While the asynchrony between tone onsets is an important acoustic cue, in regular performance contexts visual cues such as arm, instrument, head, and torso movements are also available to facilitate synchronization in ensemble performance. They may, however, not be the primary means for temporal synchronization. For example, Williamon and Davidson (2002) found that while head bends and eye contact between pianists increased over rehearsals, they were not prominent in the first rehearsal. Furthermore, Goebl and Palmer (2009) found that players in a piano duo made use of movement cues for synchronization when auditory feedback was limited but not in cases of full auditory feedback. In their study, the auditory feedback from the performers was controlled so that the pianists could only hear their own performance, or only one of the two performers received full auditory feedback. When the auditory feedback was reduced in this way, the performers voluntarily synchronized their head movements and the person assigned to be the leader demonstrated more exaggerated finger movements (lifting the fingers). These findings indicate that visual information about movement can aid synchronization (although not necessarily so, see Keller and Appel, 2010), but may come into play only as a secondary cue in support of auditory feedback.

In the investigation of the role of body movements for temporal synchronization, it is important to note that whole body movements tend to have a lower periodicity than that of the tone onsets (see, e.g., Timmers et al., 2006; Goebl and Palmer, 2009), instead corresponding to the duration of the measure, half-measure, or even phrase. These slower periodicities may assist interpretative coordination and have been used to quantify the degree of leadership (positive driving force) of string quartet performers (Glowinski et al., 2012). However, for tone to tone synchronization, relevant visual cues are more likely to be found in faster movements related to the production of sounds, for example finger movements in pianists (as investigated by Goebl and Palmer, 2009) and bow movements in string players (as investigated by Moore and Chen, 2010).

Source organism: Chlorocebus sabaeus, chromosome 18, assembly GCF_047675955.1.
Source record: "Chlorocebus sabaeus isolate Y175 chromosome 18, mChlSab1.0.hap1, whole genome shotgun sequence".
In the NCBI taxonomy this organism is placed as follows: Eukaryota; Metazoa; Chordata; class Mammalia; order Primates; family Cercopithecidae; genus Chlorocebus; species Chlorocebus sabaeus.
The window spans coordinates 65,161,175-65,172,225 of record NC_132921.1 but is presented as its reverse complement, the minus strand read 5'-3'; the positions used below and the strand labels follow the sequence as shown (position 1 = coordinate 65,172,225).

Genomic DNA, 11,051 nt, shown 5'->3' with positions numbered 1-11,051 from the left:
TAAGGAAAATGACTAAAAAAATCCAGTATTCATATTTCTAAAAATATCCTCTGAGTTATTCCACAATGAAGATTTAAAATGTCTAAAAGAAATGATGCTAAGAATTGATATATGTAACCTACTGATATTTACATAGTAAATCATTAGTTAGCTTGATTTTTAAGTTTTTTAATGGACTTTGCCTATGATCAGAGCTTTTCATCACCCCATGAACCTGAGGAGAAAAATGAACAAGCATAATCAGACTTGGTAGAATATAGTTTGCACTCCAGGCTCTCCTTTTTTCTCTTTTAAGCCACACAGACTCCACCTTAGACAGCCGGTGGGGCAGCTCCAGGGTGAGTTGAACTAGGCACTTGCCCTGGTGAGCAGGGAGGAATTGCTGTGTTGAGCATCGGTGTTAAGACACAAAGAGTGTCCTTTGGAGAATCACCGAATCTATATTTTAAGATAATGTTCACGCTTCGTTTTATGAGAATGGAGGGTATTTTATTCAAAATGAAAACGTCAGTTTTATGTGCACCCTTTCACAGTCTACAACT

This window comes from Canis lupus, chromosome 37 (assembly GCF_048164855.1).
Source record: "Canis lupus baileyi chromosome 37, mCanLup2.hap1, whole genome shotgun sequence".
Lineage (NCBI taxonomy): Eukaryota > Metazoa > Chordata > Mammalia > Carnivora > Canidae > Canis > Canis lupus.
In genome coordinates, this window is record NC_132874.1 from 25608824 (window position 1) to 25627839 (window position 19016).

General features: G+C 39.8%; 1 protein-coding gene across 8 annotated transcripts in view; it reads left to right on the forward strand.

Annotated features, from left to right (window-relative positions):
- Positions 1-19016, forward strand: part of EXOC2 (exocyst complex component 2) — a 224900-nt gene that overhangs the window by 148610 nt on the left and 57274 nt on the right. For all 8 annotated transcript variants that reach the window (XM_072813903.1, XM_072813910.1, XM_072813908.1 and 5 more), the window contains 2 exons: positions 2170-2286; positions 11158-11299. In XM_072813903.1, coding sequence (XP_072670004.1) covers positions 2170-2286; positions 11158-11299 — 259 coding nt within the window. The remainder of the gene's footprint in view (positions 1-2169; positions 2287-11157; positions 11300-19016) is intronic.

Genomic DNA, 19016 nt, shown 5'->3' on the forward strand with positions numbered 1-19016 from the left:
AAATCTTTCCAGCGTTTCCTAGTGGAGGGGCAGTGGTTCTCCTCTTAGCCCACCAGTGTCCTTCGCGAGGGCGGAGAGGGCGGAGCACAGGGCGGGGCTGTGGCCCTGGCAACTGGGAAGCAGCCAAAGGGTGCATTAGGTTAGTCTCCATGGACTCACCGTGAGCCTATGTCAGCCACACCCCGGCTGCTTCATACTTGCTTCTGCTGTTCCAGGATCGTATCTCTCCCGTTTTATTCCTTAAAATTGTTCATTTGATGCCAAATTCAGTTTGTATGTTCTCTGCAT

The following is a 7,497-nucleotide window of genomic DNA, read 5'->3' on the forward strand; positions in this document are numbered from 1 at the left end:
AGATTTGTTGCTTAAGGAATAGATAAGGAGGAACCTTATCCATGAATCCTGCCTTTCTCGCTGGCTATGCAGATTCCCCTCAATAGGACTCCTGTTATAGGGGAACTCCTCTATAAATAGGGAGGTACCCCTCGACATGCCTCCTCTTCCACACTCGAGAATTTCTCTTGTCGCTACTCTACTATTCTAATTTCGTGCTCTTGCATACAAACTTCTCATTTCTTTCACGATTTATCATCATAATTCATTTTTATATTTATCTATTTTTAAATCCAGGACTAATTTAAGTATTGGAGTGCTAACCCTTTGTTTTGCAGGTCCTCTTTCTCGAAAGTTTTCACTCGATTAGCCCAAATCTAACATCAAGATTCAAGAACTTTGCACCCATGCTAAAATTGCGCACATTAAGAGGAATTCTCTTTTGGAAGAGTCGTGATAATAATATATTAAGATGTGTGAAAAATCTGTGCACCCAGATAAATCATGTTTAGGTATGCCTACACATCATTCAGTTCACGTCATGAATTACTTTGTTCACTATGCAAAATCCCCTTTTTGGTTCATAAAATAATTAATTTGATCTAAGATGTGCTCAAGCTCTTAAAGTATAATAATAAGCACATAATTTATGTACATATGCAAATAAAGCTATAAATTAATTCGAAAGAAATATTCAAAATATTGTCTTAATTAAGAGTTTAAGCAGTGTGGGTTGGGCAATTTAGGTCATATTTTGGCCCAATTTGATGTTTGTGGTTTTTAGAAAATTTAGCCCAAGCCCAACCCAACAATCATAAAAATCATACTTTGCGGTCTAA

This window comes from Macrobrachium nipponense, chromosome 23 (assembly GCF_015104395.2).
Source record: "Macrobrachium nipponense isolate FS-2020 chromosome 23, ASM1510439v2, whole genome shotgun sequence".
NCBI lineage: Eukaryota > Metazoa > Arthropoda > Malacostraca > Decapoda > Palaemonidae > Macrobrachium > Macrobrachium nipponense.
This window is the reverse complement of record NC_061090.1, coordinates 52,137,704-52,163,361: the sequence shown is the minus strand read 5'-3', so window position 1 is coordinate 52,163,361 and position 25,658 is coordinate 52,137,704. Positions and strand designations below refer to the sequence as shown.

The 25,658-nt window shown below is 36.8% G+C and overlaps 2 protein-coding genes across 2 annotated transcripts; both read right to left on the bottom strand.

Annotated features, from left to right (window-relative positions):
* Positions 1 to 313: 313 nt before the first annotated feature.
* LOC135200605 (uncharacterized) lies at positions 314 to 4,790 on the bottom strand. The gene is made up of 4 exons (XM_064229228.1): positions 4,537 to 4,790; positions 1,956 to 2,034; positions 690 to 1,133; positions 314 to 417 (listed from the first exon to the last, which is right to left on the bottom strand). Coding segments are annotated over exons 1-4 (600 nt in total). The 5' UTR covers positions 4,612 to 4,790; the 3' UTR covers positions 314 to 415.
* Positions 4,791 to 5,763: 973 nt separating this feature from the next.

The present study contributes to the growing literature on timing and synchronization in musical ensembles by investigating temporal coordination and the role of auditory and visual cues in string quartet performance. Correlational methods are used to measure temporal dependencies between performers in the context of natural string quartet performances. We estimate these dependencies between performers by investigating correlated adjustments in the auditory and visual domain, assuming auditory synchronization to rely on tone onset timing and visual synchronization to rely on bow movement cues directly preceding tone onsets. Measured patterns of dependency are compared with self-reported degrees of dependency between pairs of performers.

Materials and Methods

Participants

A professional string quartet, consisting of two male and two female performers, participated in this study. The quartet1 had played together for 10 years at the time of the study.

Materials

The quartet performed the opening eight measures from the first movement of the string quartet in G Major by Joseph Haydn, Op. 77 No. 1 (see Figure 1). This excerpt was selected because of the relatively high proportion of synchronous tones across the two lower instruments. Violin I states a simple ornamented theme over four measures which is rhythmically repeated in the next four measures. The melody is echoed by Violin II, while Viola and Cello provide steady accompanying pulses throughout the eight measures.